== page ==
Christmas With A Little Grief

Grief and the Christmas season sometimes go hand in hand. Real grief plays itself in every day life just like we see in this story written for a Story Dam prompt.

Alma sat at the large wooden antique dining table staring at her hands. They were dry, cracked and showing some wrinkles. The gray in her muddy brown hair framed her face and gave her the appearance of being older than her 43 years.

“Grief does that to a woman. I mean it makes you age before your time,” she overheard her best friend telling another friend.

Was she aging faster since Mama died? It did seem her mind was slipping as she was forgetting simple things, like where her car keys were or why she had gone to the store. Sometimes she’d be in the car driving and forget where she was going. She felt as if she was in the midst of a heavy fog  that refused to lift.

Alma reached for the pale red and white-flowered tablecloth that lay draped over the back of the chair next to her and pulled it close to her drawing in a deep breath smelling it. The fragrance of moth balls and her mother’s Sweet Honesty perfume lingered in the threads of the cloth. She knew it needed washing since using it last Christmas but that meant the scent of Mama’s memories would be lost forever and Alma couldn’t bear it.

Standing with the tablecloth in hand she unfolded it and noticed the familiar cigarette burn. Almost poking her pinky finger through the hole, her eyes filled with wet tears as she remembered the day her dad dropped his Winston on the cloth.  He and Uncle Benny were sitting at the table, cigarettes in hand, beer bottles close and a broken clock radio. Daddy’s tool box sat open on the then new tablecloth as they discussed the repairs to make. Alma stood in the doorway watching and waiting for her radio to play again. The two men were deep in thought when Mama walked through the dining room seeing the toolbox and beer bottles sitting on her new purchase.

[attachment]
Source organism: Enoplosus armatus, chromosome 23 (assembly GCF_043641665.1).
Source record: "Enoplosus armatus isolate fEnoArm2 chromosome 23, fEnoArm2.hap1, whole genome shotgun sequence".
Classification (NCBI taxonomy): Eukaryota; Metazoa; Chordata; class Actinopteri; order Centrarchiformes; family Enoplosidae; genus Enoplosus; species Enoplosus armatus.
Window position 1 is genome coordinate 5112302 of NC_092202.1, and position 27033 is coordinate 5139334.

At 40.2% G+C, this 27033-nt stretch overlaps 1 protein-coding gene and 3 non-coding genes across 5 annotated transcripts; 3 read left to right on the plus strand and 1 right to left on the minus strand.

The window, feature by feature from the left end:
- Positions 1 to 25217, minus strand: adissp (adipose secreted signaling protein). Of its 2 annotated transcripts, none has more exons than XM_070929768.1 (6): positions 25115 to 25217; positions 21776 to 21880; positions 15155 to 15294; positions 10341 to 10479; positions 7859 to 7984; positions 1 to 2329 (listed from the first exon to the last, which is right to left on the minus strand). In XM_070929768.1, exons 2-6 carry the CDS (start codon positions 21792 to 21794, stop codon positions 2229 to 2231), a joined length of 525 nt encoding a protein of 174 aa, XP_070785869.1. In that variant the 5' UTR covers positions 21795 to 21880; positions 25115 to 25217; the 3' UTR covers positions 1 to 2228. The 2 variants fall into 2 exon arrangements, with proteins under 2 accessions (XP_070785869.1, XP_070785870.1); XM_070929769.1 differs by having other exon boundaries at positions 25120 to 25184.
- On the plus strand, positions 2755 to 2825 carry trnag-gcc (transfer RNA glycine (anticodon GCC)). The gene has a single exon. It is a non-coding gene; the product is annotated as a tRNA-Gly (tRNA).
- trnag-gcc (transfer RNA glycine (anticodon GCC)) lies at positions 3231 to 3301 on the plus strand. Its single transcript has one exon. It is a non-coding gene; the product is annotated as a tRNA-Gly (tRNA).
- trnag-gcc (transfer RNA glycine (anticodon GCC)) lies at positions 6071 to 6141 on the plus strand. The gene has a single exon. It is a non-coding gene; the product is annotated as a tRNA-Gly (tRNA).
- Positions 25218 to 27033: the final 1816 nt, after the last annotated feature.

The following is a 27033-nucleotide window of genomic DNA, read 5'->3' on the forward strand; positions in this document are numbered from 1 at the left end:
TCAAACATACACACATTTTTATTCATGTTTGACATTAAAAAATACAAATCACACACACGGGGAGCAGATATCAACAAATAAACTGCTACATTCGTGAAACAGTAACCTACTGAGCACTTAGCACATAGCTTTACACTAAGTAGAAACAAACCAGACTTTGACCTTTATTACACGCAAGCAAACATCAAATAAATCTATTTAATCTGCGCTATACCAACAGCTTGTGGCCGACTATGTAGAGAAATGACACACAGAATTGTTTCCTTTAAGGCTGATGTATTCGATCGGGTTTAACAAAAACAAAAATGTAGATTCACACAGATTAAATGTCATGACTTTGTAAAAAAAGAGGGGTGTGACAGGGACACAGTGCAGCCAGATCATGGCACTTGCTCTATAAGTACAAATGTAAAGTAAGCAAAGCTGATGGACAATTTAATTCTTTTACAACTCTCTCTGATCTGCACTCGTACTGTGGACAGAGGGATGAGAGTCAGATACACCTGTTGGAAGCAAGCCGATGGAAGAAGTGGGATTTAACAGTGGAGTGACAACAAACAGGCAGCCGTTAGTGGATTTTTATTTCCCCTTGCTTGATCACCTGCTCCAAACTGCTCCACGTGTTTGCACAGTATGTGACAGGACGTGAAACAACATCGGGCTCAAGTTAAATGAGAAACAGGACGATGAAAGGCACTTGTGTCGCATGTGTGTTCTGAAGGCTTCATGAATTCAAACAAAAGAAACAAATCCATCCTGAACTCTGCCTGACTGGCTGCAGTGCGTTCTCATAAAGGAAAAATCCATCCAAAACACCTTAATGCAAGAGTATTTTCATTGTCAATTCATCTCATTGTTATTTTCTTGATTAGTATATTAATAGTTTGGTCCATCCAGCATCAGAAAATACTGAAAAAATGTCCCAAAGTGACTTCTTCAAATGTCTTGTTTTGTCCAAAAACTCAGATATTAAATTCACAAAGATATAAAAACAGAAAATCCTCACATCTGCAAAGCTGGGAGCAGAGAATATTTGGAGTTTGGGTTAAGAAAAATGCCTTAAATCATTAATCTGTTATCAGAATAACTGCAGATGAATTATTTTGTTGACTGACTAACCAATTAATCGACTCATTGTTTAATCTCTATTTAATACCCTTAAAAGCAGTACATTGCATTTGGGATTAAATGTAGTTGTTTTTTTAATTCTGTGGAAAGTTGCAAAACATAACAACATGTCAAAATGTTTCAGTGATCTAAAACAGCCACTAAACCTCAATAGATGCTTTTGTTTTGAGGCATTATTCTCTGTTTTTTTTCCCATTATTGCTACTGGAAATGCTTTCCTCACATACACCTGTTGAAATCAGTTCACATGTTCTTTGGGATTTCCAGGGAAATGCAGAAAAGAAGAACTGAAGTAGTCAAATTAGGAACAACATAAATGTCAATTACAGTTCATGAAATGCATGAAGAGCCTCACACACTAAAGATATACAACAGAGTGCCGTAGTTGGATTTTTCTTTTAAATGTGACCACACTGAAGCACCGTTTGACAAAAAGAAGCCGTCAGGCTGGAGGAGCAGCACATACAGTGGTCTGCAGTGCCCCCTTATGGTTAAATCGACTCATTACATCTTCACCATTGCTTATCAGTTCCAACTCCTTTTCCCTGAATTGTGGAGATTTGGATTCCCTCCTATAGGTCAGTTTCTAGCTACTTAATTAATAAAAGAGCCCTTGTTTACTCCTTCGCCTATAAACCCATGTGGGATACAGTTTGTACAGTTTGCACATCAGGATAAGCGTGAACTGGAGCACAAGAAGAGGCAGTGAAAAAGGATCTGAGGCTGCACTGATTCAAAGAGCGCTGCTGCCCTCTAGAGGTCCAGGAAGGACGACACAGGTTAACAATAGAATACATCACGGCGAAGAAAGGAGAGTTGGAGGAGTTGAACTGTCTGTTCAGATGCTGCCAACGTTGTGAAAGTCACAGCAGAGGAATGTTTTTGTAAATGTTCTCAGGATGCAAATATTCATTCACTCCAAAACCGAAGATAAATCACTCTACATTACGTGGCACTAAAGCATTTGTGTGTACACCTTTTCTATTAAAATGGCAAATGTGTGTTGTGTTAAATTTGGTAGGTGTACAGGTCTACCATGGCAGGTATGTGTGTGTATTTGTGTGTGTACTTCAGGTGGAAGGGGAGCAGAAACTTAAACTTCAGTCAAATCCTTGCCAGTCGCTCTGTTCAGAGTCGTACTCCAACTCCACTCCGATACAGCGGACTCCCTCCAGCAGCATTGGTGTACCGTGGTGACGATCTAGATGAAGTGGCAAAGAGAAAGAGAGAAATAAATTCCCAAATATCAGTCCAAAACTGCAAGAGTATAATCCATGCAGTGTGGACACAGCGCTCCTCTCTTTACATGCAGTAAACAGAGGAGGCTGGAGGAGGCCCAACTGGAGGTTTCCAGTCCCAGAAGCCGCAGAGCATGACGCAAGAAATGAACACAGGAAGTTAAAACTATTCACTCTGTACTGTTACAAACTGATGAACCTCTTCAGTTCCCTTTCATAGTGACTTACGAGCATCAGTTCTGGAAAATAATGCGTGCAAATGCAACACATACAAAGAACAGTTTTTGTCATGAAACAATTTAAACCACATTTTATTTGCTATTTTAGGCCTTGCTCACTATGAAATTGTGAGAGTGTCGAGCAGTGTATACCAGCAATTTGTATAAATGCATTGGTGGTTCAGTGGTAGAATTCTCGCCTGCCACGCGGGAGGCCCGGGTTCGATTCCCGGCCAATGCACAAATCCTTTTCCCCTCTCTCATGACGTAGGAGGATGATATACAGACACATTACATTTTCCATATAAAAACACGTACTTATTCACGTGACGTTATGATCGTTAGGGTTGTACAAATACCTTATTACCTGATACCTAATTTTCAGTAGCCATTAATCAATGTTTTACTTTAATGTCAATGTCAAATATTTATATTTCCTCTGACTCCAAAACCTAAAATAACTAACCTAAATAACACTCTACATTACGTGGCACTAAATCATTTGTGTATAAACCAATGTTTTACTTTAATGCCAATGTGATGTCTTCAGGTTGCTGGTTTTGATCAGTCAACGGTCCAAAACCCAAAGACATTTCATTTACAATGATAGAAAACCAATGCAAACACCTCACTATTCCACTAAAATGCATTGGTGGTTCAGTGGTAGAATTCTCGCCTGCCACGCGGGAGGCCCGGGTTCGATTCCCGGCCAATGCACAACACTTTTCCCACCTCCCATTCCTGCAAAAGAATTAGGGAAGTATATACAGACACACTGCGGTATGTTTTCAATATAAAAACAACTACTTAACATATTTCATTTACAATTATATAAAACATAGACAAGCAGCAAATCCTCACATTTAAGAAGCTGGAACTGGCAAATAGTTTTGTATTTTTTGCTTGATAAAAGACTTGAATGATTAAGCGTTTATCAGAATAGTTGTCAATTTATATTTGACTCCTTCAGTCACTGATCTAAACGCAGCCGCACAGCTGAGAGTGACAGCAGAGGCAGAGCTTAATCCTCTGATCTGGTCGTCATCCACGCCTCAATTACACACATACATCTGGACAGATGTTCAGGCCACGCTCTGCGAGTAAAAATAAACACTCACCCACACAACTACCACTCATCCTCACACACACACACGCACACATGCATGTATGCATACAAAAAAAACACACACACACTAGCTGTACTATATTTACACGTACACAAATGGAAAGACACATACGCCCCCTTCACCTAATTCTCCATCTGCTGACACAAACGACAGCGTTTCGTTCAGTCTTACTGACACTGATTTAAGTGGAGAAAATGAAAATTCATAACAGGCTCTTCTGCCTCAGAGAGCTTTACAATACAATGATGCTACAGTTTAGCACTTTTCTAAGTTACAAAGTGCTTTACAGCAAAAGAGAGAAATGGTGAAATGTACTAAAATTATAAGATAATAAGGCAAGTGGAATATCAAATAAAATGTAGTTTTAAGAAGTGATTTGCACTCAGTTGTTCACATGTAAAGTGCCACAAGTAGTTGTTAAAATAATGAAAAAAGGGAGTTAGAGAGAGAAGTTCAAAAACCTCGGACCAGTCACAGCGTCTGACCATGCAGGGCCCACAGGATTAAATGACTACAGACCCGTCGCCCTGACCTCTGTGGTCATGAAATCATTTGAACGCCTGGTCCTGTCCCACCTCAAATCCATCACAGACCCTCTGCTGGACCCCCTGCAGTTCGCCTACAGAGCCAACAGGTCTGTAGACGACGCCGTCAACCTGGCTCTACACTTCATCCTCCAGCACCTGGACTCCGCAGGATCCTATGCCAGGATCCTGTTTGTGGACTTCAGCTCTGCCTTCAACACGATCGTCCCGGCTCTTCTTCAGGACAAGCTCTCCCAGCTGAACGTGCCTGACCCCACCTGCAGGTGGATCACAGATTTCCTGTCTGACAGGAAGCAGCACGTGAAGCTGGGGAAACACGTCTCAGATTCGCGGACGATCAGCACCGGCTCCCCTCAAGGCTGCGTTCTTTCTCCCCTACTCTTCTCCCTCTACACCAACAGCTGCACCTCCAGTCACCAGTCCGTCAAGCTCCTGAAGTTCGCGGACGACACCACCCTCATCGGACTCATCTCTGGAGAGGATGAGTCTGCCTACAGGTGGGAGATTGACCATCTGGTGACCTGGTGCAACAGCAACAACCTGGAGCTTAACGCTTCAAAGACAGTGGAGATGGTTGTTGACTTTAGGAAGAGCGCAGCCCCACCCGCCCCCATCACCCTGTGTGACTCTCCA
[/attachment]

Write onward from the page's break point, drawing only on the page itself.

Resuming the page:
“What are you doing with all that on my brand new tablecloth?!”

Startled by the sudden outburst Daddy and Benny looked up, hit their bald heads together and Daddy dropped his cigarette burning a hole in the cloth. Seeing the cigarette singeing through to the table he poured his beer  on it to stop the burning causing Mama to scream in a loud frantic tone.

“What are you doing?! Stop!”

“I’m just trying to put the fire out!”

“You two just get out of here!” She ran out of the dining room and was back in a flash with a towel to clean up the mess.

The front door slammed bringing Alma back to the present. Alma’s daughter Cindy walked toward the dining room taking off her jacket.

“Whatcha doin?”

“Getting the table ready for Christmas dinner.”

“Here let me help.”

Taking hold of each end the two women spread the old faded tablecloth across the large wooden table. Cindy picked up the poinsettia flower arrangement to place over the cigarette burn as they did every year to hide the unsightly mark. Alma reached out to stop her.

“No not this year. I want to see the cigarette burn.”

Alma pulled out a chair and sat down. She rubbed hand over the burn and thought she’d wait one more year before washing the tablecloth.

I’m linking up with my new writing community Story Dam. The prompt was:

Wet Feet – Just by looking at all these pieces you probably already have few ideas for stories. Use only one piece and build the rest of the story around it. I picked the red and white piece. Obvious? I really hope so.


  1. Grace,
    I can relate to your post and I appreciate you writing it. I miss my grandma more than words can explain. Christmas is the hardest for me because it seemed like she made it happen with helping me put up the lights, make cookies, wrap presents…this is harder to write than I thought. Thank you for letting me share.

  2. I’m loving all of the different places people went to by looking at the same puzzle pieces. I thought thhis was a very strong piece and I felt like I became part of her story for a minute. I’m able to get a really good visul of her memories and of the present. Very nice.

  3. I love the direction you went with the puzzle piece. The first few holidays after the loss of a parent are incredibly difficult, and you captured that resurfacing of grief from boxed away memories perfectly. Beautiful.